Chapter X. Mysterious Passengers
 

Ned and Tom did not escape the usual commotion that always attends the sailing of a large steamer. The people on the dock were waving farewells to those on the boat, and those on the deck of the Maderia shook their handkerchiefs, their steamer rugs, their hands, umbrellas--in short anything to indicate their feelings. It was getting dark, but big electric lights made the dock and the steamer's deck brilliantly aglow.

The big whistle was blowing at intervals to warn other craft that the steamer was coming out of her slip. Fussy little tugs were pushing their blunt noses against the sides of the Maderia to help her and, in brief, there was not a little excitement.

"Bless my steamer chair!" exclaimed Mr. Damon. "We're really off at last! And now for the land of--"

"Hush!" exclaimed Tom, who stood near the odd gentleman. "You're forgetting. Some one might hear you."

"That's so, Tom. Bless my soul! I'll keep quiet after this."

"Mah golly!" gasped Eradicate as he saw the open water between the ship and the deck, "I can't git back now if I wanter--but I doan't wanter. I hope yo' father takes good care ob Boomerang, Massa Tom."

"Oh, I guess he will. But come on, Ned, we'll go to the purser's office now."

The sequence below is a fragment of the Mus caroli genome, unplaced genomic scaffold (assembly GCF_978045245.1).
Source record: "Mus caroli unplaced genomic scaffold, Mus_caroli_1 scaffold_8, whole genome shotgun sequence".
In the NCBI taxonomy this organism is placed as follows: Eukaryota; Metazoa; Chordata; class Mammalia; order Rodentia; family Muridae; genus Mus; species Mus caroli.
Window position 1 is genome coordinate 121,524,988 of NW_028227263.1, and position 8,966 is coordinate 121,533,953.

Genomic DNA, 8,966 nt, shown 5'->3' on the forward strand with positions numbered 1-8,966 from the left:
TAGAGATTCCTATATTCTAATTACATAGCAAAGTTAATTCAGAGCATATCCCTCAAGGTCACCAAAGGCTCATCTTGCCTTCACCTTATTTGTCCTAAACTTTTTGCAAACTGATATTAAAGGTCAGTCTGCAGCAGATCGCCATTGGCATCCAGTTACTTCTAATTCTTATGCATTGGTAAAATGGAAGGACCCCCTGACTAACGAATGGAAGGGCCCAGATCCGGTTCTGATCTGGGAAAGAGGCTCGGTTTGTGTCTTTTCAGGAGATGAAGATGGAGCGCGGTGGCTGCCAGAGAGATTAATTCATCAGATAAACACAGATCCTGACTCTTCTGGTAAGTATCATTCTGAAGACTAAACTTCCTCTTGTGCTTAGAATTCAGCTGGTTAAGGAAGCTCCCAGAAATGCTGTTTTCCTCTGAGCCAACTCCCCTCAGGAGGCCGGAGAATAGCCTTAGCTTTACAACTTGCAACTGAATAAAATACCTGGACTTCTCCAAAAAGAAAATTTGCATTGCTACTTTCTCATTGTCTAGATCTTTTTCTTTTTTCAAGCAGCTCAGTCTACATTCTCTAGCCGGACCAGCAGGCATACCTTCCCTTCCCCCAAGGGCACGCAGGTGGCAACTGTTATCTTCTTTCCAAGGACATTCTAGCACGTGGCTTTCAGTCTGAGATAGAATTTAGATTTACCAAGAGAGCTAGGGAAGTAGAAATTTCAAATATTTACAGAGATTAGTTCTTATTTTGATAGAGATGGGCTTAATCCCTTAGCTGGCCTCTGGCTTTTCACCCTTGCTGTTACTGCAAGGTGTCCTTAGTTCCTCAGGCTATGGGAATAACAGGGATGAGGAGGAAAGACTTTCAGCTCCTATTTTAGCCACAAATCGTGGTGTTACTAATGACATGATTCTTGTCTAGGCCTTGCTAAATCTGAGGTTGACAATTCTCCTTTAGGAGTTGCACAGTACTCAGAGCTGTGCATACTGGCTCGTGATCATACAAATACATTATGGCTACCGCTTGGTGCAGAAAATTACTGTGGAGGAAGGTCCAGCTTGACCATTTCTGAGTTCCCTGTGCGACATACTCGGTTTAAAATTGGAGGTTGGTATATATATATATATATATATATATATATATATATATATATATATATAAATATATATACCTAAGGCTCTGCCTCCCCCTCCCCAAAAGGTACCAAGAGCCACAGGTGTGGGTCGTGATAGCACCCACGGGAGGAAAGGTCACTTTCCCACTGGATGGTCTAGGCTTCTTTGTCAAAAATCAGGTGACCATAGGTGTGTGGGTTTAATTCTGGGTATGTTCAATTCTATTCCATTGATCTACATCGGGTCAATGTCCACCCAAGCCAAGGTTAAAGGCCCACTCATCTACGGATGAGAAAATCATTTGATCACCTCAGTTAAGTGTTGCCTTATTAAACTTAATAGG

"What for? Is something wrong?" asked Mr. Damon.

"No, we just want to see if--er--if some friends of ours are on board," replied the young inventor, with a quick glance at his chum.

"Very well," assented Mr. Damon. "I'll wait for you on deck here. It's quite interesting to watch the sights of the harbor."

As for these same sights they possessed no attractions for the two lads at present. They were too intent on learning whether or not their suspicions regarding the Fogers were correct.

"Now if they are on board," said Tom, as they made their way to the purser's office, "it only means one thing--that they're following us to get at the secret of the city of gold," and Tom whispered this last, even though there seemed to be no one within hearing, for nearly all the passengers were up on deck.

"That's right," agreed Ned. "Of course there's a bare chance, if those two were the Fogers, that Mr. Foger is going off to try and make another fortune. But more than likely they're on our trail, Tom."

"If it's them--yes."

"Hum, Foger--no, I don't think I havs any passengers of that name," said the purser slowly, when Tom had put the question. "Let's see, Farday, Fenton, Figaro, Flannigan, Ford, Foraham, Fredericks--those are all the names in the 'Fs'. No Fogers among them. Why, are you looking for some friends of yours, boys?"